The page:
We secured one of the last spots at a beach campground that said “Full.” It’s always best to check! We were one of the few tent campers, the remainders bing RVs and one hippy van. After setting up camp we walked along the beach and witnessed the flight of thousands of sea birds. For over thirty minutes a dark line of birds flew south along the coast. As we arrived back at the campground, people were surf fishing with the setting sun.
It was soon revealed that our wood was not in fact dry enough for catching fire. Many attempts resulted in brief flames followed by choking smoke. So we sat in the dark in our camp chairs, looking out to sea, while all around us our fellow campers were warming themselves around indecently sized campfires. I had a short-lived minor freakout when I was convinced all the RVers would turn into vampires and get us in the night. P. said they were not vampires, just retired folk, and that we would be fine. Getting zipped up in my sleeping bag, I quickly remembered that camping can be quite cold even in summer and inevitably uncomfortable, which can push nonsensical thoughts of vampires right out of your mind. Unable to fall asleep, I left the tent and took a walk around the campground. A thin elderly man rode past on a bicycle, gravel from the road popping in the tire spokes, while the stars stretched the sky and surf fishing suits hung drying on the backs of RVs. Night came on with waves hitting the coast, lowered voices around dying campfires and far above the sound of huge engined jets flying from Seattle out over the Pacific.
I was up early (having survived the night!) and walked the beach watching the fishermen casting out in the blue dawn light. Back at camp I made ramen and coffee and had a nice chat with a woman who lives in Sequim, a town on the northeastern side of the peninsula. She and her husband were retired, having taught school for many years on the western coast of Alaska, 400 air miles from Anchorage. She said the accelerated pace of retirees buying homes in their town dropped off after the economy went bust, some people having lost all savings, so buying a retirement home in a small community was no longer an option. She suggested we check out Port Townsend on the east side if we had the time. I also had another lively morning chat with a woman about the cleaning of the bathroom facilities and her daily morning diuretic.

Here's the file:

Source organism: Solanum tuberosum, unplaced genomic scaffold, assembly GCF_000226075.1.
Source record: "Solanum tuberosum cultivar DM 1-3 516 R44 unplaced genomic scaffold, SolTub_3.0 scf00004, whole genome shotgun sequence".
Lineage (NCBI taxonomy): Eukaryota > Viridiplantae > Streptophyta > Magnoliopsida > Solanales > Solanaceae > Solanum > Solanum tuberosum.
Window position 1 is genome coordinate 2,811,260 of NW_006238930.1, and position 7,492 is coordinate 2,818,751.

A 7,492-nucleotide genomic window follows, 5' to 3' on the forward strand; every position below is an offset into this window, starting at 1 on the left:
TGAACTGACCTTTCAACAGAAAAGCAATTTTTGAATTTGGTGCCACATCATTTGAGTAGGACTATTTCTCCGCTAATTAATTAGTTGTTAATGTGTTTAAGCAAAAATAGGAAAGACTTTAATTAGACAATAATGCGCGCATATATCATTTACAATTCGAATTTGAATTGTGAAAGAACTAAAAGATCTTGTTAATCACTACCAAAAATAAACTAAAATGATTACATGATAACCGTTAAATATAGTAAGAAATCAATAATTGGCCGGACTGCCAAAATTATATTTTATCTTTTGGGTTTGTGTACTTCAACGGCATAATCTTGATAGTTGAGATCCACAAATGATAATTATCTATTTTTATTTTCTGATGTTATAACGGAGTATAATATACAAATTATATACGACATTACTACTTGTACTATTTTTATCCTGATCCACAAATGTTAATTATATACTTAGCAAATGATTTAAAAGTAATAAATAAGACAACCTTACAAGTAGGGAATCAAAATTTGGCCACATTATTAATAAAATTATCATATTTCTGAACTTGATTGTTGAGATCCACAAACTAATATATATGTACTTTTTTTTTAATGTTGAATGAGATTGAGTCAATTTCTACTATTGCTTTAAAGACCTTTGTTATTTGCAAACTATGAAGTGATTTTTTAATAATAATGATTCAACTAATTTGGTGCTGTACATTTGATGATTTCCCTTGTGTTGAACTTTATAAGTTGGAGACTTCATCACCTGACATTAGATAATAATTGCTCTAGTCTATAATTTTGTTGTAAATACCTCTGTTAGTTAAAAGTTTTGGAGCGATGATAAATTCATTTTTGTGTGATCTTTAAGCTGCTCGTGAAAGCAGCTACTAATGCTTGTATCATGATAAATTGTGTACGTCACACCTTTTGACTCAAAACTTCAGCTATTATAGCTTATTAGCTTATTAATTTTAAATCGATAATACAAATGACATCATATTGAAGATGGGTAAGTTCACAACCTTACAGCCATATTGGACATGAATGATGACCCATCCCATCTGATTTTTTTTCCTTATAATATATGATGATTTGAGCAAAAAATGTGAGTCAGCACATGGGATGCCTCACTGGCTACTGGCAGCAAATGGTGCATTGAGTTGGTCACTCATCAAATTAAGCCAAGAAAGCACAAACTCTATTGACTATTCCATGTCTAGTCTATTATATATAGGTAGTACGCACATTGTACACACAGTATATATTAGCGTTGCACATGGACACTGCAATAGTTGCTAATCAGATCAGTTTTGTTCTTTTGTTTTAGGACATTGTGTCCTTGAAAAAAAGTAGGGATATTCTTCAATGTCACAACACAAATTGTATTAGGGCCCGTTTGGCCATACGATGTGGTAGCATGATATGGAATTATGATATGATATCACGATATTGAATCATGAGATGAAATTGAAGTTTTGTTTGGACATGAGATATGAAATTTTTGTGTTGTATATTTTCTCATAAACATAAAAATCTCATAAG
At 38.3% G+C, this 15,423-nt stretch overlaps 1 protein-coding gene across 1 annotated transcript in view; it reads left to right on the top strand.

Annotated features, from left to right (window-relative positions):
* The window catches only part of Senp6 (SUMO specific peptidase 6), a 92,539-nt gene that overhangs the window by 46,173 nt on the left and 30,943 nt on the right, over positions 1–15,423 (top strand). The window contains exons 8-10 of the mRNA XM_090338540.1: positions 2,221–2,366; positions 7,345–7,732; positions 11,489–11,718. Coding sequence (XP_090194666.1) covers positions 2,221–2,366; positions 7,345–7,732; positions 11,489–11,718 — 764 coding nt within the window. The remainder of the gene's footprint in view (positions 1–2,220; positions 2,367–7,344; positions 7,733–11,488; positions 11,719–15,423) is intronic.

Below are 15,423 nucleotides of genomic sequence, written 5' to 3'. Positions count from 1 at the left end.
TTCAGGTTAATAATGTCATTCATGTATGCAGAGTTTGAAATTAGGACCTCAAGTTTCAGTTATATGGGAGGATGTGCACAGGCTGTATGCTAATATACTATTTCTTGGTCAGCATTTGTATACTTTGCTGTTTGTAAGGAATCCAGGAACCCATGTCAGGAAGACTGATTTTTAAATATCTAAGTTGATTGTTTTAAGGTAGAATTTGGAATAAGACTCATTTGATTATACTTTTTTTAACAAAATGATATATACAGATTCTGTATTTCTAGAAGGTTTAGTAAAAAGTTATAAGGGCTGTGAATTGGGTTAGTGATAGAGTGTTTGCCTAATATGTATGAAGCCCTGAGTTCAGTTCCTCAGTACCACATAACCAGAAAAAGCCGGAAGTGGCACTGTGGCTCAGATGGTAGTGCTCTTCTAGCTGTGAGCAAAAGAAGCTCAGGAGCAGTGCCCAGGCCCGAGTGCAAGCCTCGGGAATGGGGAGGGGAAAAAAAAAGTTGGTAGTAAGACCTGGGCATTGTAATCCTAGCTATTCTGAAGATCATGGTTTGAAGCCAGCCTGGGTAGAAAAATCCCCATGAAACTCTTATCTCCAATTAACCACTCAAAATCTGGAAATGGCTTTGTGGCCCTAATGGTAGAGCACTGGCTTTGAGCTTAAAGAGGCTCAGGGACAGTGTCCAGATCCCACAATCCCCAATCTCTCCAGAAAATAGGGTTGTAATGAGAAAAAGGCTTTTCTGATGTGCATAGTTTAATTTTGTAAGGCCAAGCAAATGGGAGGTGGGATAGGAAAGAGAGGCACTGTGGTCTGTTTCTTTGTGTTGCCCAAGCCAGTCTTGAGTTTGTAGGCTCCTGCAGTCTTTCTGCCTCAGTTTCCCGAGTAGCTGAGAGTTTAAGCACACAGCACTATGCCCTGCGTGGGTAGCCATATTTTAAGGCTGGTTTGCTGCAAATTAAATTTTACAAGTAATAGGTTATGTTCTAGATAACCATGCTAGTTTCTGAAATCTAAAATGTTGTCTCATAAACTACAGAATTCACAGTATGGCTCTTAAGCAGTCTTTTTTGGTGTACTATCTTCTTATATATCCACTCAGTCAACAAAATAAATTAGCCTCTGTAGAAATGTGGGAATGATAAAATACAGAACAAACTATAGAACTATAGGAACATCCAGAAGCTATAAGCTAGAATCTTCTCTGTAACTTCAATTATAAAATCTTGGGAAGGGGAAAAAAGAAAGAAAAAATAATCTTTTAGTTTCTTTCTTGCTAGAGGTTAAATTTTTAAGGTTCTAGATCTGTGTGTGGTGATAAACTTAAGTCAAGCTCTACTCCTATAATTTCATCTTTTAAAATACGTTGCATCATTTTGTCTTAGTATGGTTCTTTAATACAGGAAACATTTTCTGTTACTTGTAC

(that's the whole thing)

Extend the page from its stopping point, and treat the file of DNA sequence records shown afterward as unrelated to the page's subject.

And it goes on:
We broke camp and drove into the Hoh Rain Forest, which receives 12 to 14 FEET of rain a year. It is a fairyland of mosses, ferns and lichen. Big leaf maple were draped in spikemoss, the forest sluiced in green, bearded and shaggy. There were even several sightings of fairy barf lichen.
We continued north on 101 and lunched in the town of Forks, “famous” for being the shooting location of the Twilight movies. Maybe my vampire fears were not so far fetched after all… There were Twilight vampire tours and many of the local businesses had managed to work the word “Twilight” into their names, regardless of the service or product being offered.
Later in the day we walked the coast at the Dungeness National Wildlife Refuge, where bald eagles flew overhead, their beaks massive and bright yellow and Vancouver Island rose in the distance.